The 20-year-old victim was trying to get her boozed-up friend home safely from a Brownsville house party at around 2:20 a.m. Saturday when the suspect approached them near Herzl Street and Dumont Avenue and asked if they needed help, sources said.
The man hailed a taxi for them, loaded the drunken friend into the cab and then offered to walk the remaining woman home, sources said.
But what looked like a good deed took a dark turn when he ushered the woman through Betsy Head Park, where he asked her if she wanted to have sex, sources said.
When she refused, the brute raped her, according to authorities.
He then ran off with the woman’s iPhone and wallet when she let out a scream, sources said.
The victim flagged down a passing driver, who called 911. An ambulance took the woman to an area hospital.
The suspect, described as in his mid-30s to early 40s, had a ponytail, facial hair and a black jacket with an orange lining, cops said.
He was still at large late Sunday, leaving locals on edge — and community leaders decrying the situation.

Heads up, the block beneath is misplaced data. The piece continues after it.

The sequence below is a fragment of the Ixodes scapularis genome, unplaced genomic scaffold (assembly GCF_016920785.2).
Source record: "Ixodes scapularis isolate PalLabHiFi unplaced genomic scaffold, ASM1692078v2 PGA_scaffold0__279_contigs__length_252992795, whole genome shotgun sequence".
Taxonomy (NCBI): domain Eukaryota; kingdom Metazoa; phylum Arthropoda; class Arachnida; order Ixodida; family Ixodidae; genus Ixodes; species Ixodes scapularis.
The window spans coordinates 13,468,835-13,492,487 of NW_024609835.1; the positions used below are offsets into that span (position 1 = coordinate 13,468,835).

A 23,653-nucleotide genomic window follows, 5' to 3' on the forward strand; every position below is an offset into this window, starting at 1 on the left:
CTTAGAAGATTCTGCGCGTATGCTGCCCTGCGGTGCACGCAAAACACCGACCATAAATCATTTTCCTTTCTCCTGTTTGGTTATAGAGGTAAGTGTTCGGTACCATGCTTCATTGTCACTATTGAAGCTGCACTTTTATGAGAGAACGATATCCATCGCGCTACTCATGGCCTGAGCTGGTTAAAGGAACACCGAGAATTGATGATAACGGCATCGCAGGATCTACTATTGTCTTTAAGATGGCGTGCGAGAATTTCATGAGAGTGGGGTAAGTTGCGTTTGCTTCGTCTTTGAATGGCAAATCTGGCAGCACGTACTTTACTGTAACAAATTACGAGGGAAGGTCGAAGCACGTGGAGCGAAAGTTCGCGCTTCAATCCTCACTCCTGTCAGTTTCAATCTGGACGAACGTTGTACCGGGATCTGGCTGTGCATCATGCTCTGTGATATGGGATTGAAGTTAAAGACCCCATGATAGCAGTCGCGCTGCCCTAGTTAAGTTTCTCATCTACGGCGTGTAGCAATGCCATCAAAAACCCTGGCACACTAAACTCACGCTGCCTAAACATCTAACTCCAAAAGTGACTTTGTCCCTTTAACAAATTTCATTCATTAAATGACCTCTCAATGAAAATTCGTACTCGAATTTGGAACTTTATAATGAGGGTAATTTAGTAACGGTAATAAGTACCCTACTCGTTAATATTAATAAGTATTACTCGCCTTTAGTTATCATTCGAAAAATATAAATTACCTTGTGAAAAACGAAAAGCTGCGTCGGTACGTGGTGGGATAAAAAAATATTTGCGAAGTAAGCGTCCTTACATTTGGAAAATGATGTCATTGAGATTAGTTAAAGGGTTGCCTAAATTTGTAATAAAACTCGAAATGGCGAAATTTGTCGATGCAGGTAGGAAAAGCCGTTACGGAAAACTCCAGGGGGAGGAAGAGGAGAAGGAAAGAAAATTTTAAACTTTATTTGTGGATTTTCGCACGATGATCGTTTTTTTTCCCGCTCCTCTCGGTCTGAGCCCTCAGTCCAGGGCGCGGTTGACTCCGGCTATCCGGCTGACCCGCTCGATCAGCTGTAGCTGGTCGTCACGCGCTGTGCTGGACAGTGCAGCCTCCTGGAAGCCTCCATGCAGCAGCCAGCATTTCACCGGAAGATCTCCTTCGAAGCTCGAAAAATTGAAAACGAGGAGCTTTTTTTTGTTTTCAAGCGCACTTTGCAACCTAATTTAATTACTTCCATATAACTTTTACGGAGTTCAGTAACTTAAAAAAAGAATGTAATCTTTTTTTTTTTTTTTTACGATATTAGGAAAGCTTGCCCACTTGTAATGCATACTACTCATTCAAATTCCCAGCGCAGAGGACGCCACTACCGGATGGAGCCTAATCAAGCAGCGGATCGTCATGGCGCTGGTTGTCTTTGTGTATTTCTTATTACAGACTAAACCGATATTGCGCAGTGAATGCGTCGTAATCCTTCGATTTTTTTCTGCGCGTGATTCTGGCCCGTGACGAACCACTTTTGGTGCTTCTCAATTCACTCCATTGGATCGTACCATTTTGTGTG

Activist Tony Herbert said “liberal organizations” that bail out crime suspects without a hard look are at least partly to blame for the city’s dangerous streets. Saturday’s rape suspect has yet to be identified, but Herbert said he was referring to the Robert F. Kennedy Human Rights foundation’s recent mass bailout of people arrested.
“They are fighting to get these individuals out of jail, but they are not vetting them,” he told The Post.
“This is a serious concern for us because the most vulnerable in our community, nine times out of 10, are our elders, our young people and particularly, our women,” Herbert said at a press briefing on the attack. “We want the individual who committed this crime . . . arrested immediately.”
Herbert announced a $2,000 reward leading to breaks in the case and urged women in the neighborhood to stay aware of their surroundings.
Home-health attendant Sharon Dickerson, 59, lives nearby and said she was angry.
“If you live in this community and you’re coming home from work, you should be protected by the cops,” she fumed. “It’s unsafe. I’m angry because it can happen to me.”
This story was originally published by the New York Post.